Join Date: Apr 2010
Thanked 0 Times in 0 Posts
Rep Power: 0
I was volunteer crew aboard a Catalina 27 a while back. We were anchored in a mooring field near a seawall. Overnight, the wind shifted, a full gale came up with gusts up to 50 knots.
We dragged, crashed into the seawall. The boat sank to the spreaders in 20 minutes. The domino of events that created this disaster are too numerous to name, but here are a few things I would pass on to you.
Do not trust a Danforth as your only anchor. They are superb anchors--no doubt. As long as they stay dug in. But they do not reset quick enough for my taste. Once they break out, they have a tendency to "sail" over a hard bottom. The owner on the Catalina carried only Danforths, sized properly for the boat.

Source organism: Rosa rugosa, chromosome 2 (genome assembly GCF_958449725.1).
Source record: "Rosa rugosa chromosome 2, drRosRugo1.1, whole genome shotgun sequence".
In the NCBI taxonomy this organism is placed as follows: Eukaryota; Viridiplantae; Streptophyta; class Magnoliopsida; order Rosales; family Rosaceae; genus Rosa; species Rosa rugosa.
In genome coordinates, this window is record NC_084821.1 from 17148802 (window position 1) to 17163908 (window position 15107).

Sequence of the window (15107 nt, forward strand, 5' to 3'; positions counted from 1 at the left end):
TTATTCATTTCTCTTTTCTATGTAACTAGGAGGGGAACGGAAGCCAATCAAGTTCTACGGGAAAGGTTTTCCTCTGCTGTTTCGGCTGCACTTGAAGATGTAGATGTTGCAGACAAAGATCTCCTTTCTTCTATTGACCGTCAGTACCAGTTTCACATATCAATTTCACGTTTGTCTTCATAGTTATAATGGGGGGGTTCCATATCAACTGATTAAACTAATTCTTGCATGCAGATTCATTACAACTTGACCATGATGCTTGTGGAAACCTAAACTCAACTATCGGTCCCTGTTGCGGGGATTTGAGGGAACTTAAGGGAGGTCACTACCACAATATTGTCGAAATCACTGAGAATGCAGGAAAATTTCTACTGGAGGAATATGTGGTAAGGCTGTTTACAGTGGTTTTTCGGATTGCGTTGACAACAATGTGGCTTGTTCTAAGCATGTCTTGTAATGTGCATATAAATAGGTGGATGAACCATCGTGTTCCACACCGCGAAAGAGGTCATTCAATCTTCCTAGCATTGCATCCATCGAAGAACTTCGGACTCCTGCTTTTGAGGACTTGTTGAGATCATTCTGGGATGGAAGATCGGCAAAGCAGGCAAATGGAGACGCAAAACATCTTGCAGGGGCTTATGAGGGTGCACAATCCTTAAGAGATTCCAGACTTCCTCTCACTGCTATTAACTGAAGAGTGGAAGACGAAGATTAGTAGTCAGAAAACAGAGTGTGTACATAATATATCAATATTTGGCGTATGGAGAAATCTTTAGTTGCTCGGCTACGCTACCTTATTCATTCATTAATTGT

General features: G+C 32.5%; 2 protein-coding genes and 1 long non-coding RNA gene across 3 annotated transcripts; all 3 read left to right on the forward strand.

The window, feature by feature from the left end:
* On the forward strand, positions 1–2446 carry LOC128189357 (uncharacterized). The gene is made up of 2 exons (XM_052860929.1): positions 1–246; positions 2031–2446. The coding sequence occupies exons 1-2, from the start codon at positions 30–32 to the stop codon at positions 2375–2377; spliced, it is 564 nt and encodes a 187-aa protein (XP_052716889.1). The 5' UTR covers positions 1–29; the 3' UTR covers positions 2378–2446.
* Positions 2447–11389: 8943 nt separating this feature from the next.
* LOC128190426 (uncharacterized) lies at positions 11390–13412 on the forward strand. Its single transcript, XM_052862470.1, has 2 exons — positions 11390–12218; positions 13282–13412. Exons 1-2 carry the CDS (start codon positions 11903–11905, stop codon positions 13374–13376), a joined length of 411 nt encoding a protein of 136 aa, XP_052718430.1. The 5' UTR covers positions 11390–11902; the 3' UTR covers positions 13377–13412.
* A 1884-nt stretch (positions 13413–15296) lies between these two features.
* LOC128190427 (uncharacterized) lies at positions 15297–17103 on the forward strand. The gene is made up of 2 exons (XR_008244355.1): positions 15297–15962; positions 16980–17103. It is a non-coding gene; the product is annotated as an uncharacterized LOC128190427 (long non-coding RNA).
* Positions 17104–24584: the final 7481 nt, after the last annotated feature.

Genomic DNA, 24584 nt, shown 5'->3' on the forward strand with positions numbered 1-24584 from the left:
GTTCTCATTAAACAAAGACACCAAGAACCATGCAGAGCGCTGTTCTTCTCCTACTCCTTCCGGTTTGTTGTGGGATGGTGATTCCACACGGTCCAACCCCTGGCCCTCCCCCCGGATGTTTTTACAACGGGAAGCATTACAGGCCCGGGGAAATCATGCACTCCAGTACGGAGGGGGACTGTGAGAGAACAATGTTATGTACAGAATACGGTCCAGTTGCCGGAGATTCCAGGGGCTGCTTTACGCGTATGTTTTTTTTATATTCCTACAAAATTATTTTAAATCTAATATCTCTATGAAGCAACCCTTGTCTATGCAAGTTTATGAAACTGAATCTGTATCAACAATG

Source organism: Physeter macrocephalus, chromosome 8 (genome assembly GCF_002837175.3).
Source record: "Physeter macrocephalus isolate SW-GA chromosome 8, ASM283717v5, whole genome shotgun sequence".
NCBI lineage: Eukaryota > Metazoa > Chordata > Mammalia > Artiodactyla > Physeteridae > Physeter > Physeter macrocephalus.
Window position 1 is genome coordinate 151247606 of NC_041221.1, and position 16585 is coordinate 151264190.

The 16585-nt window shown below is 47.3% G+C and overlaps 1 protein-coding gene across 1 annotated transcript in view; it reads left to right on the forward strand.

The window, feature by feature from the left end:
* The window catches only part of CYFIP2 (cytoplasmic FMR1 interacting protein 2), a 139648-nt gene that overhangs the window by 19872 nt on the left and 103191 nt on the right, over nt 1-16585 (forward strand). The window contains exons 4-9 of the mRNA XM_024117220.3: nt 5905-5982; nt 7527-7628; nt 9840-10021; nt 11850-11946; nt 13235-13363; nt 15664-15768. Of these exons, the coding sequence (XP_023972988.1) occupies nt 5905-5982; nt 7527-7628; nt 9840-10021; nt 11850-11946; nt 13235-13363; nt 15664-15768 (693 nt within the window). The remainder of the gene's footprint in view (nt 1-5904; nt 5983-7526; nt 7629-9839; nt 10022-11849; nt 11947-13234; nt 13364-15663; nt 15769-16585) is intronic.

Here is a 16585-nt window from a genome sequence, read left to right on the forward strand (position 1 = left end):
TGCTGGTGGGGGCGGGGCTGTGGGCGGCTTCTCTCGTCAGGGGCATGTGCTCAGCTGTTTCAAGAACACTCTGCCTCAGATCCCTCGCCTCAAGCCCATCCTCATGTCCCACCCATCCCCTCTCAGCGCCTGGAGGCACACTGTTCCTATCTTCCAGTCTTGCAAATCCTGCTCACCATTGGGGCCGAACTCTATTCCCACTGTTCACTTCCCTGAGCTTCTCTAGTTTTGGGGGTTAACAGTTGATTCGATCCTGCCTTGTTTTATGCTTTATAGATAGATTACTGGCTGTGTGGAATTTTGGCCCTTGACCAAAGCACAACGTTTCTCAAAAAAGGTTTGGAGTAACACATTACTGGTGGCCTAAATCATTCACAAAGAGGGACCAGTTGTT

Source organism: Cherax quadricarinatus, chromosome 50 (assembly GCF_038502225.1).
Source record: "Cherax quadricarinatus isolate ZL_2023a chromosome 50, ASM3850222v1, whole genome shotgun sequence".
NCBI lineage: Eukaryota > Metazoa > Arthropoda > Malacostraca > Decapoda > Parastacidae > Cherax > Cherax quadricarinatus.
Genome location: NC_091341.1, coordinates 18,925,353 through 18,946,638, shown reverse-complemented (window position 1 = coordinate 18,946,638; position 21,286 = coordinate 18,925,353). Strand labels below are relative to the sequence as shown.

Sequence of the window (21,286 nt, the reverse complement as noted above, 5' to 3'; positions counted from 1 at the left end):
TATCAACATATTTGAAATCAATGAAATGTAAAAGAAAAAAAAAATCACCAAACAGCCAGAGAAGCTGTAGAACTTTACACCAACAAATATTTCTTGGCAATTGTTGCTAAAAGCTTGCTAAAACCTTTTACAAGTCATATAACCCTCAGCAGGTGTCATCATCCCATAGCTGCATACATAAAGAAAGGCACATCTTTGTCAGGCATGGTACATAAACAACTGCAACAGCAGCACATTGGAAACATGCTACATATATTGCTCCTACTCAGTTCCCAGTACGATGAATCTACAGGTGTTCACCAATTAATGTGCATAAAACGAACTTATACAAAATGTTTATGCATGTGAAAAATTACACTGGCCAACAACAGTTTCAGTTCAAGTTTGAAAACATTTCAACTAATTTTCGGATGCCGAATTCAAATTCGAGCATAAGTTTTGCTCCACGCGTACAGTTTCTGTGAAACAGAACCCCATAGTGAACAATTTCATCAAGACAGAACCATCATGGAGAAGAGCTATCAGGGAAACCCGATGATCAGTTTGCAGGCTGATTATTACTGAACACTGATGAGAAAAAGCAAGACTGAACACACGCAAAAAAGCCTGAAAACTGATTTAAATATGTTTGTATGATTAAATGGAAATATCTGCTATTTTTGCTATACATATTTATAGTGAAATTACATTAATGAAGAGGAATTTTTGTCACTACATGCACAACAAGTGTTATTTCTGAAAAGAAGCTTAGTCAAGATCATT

All anchors break out. The books will tell you to make sure that your anchor gets buried to the shank. But the point is, you can get any anchor to drag. And most anchors will drag. But you want that anchor to reset fast. And that's the #1 most important criteria in my mind.
On the boats I've owned, I used the Bruce as my primary anchor, a heavy Luke anchor as a storm anchor, and Danforths for lunch hooks. I like the Bruce's ability to reset super fast. My boat was a Cape Dory 27, and she was equipped with a 16.5 and 22 pound Bruce, 40 pound Luke, and 12 pound high-tensile Danforth. I rarely used the Danforth.
I don't recall ever having a problem dragging with the Bruces. I did have a heavy Westsail 32 drag down onto me at 2am in the morning in Chesapeake Bay. I was anchored on the 16.5 Bruce. It didn't budge.
But the Bruce isn't the only kid on the block. The Delta, CQR , and Rocna all have superb reputations as quick re-setters. Hope that helps.
Last edited by skippertips; 04-28-2010 at 11:01 AM.